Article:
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Equipment List

Everything you need for your trail running or hiking adventure.
Jump to hiking list

DISCLAIMER: These lists may shock you if you feel the sudden need to buy equipment which can become expensive fast. Before you get discouraged, ask us about the gear you have and we’ll let you know if it will work or not. Having the complete list would be an ideal set-up, but coming close will likely do the trick.

Trail Run Austria is not compensated for any advertisement in these lists.

Trail Running Equipment

Mountain Rescue Insurance: It is highly recommended to purchase mountain rescue insurance before your trip. In case of an emergency, Search and Rescue will come to your aid whether you are insured or not, but having it can save you significant sums of money in rescue fees. Alongside many other benefits like reduced prices at Austrian mountain huts, 62€/year for peace of mind in the mountains is a small price to pay. For more information visit the Austrian Alpine Club website.

Water: It is mandatory to have a carrying capacity of 1L of water on every trip. While Austria is full of fresh streams from glacial runoff and groundwater, we like to stay on the safe side and carry our drinking water. Don’t worry, we’ll be using that clean, refreshing water to cool down every chance we get!

Snacks: A trail runner’s best friend: M&M’s, gummies, nuts, fruit, etc. When you’re in need of a little boost, your favourite snack can give you energy and lift your spirits as well. Try to picture what you’re going to want to eat when your body is saying stop, and pack it in your shorts or vest. No steaks please!

Lunch: Some people go all day without eating anything but trail mix, but others need something more filling. To stay on the safe side and to avoid any rapid energy loss situations, we ask that you pack a lunch on day trips. Most Austrian bakeries have delicious sandwiches that make for a great mid-day booster.

Phone: Saving the local emergency numbers as well as Trail Run Austria’s office number can save valuable time in case of an emergency. Your phone should be fully charged and we recommend bringing a plastic bag for any electronics you bring in case of rain.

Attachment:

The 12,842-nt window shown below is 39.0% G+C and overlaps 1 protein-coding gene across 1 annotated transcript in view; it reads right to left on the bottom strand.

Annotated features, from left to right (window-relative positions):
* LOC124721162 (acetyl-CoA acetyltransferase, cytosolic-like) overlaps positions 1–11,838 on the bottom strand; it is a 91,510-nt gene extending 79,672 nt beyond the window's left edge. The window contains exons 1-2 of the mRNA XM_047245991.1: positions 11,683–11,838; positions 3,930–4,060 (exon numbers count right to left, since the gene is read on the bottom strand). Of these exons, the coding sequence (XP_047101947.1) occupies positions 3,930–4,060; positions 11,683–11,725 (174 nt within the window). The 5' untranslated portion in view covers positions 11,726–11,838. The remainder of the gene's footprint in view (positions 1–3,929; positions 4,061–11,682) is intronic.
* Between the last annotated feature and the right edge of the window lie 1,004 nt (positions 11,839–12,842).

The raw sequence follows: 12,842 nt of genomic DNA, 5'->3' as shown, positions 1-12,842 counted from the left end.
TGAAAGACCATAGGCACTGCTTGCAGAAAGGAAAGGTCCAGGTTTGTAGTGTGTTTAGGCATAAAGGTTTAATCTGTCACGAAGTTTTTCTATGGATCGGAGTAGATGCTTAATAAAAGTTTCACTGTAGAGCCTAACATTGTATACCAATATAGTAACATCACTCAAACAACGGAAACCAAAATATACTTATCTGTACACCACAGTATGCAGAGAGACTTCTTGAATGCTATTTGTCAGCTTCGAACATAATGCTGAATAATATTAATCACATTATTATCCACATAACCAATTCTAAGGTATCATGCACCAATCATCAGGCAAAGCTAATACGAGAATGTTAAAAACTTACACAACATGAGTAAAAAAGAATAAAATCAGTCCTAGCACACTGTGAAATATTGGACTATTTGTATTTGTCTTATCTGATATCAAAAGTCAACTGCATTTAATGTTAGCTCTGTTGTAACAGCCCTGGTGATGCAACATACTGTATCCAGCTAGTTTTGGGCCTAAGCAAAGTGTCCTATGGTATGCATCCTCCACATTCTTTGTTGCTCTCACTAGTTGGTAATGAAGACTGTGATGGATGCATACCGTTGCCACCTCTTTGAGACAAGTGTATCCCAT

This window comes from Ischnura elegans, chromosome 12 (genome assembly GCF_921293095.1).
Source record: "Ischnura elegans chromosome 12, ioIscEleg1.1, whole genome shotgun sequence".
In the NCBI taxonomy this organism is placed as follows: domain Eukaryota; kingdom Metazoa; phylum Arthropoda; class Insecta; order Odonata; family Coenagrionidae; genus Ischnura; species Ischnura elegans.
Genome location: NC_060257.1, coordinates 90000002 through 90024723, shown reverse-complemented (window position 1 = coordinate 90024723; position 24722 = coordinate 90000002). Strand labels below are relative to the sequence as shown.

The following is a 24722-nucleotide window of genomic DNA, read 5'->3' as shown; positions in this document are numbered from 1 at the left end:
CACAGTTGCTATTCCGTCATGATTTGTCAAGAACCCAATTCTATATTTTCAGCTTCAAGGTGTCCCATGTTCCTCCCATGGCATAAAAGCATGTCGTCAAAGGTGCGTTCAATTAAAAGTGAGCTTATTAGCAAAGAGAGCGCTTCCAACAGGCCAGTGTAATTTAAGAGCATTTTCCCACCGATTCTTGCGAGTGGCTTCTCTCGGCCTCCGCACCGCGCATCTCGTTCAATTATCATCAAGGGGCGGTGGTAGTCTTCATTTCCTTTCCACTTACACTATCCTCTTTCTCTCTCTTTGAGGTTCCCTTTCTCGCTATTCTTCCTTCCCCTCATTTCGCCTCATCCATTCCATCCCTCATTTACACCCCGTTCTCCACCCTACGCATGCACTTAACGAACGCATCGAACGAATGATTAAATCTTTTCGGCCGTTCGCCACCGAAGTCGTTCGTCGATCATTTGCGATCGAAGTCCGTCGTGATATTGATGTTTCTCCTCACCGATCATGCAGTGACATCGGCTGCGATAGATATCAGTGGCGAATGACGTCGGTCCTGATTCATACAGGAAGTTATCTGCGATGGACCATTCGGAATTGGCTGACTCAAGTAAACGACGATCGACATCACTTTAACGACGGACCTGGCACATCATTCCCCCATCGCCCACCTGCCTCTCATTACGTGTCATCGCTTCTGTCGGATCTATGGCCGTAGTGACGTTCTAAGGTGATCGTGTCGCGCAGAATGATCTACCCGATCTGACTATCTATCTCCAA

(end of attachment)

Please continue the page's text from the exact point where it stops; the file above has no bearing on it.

Shoes: Shoes are a runner’s most important piece of technical equipment. The Alps feature a large variety of terrain, so having shoes that are up to the task of keeping you safe, comfy, and agile in the mountains is very important. For a great guide to finding the right trail running shoe for you, check out this article by Salomon. Make sure to have ample foot support/protection, and most importantly, a good tread!

Poles: Running with poles may sound cumbersome and impractical, but many runners find doing so has far more benefits than fallbacks. It can reduce strain on the body, especially the knees, help with balance, and save a lot of energy on those big ascents as well as save steps on technical descents. For more on the pros and cons of running with poles, check out this article by CTS.

Running Vest: This piece of equipment allows you to carry the essentials like water, snacks, first aid, and extra clothes in a compact way. It removes all the issues that running with a bulky backpack would bring like changing your centre of gravity significantly. By carrying your water in the vest pouches in front of your body, and smartly packing your remaining gear all around your body, while keeping it tight to the body, your body movement should not be affected by the additional weight you’re adding to it. Our guides like to use some of these vests.

Clothes: A critical aspect of efficient and safe travel in the mountains is how you are dressed. To avoid overheating or getting too cold, make sure to wear/pack the following items:

  • Shorts: We recommend lightweight shorts that feature pockets for extra carrying capacity. Shorts with a built-in liner are ideal to mitigate any unwanted friction between the legs. Check out these guide-favourites.
  • T-shirts/long-sleeves: No cotton, and pack an extra. Depending on the season, pick something with the appropriate thickness. For cool days and as a second/downhill layer, we like Patagonia’s capilene line, and for hot days we like Salomon’s lightweight T’s.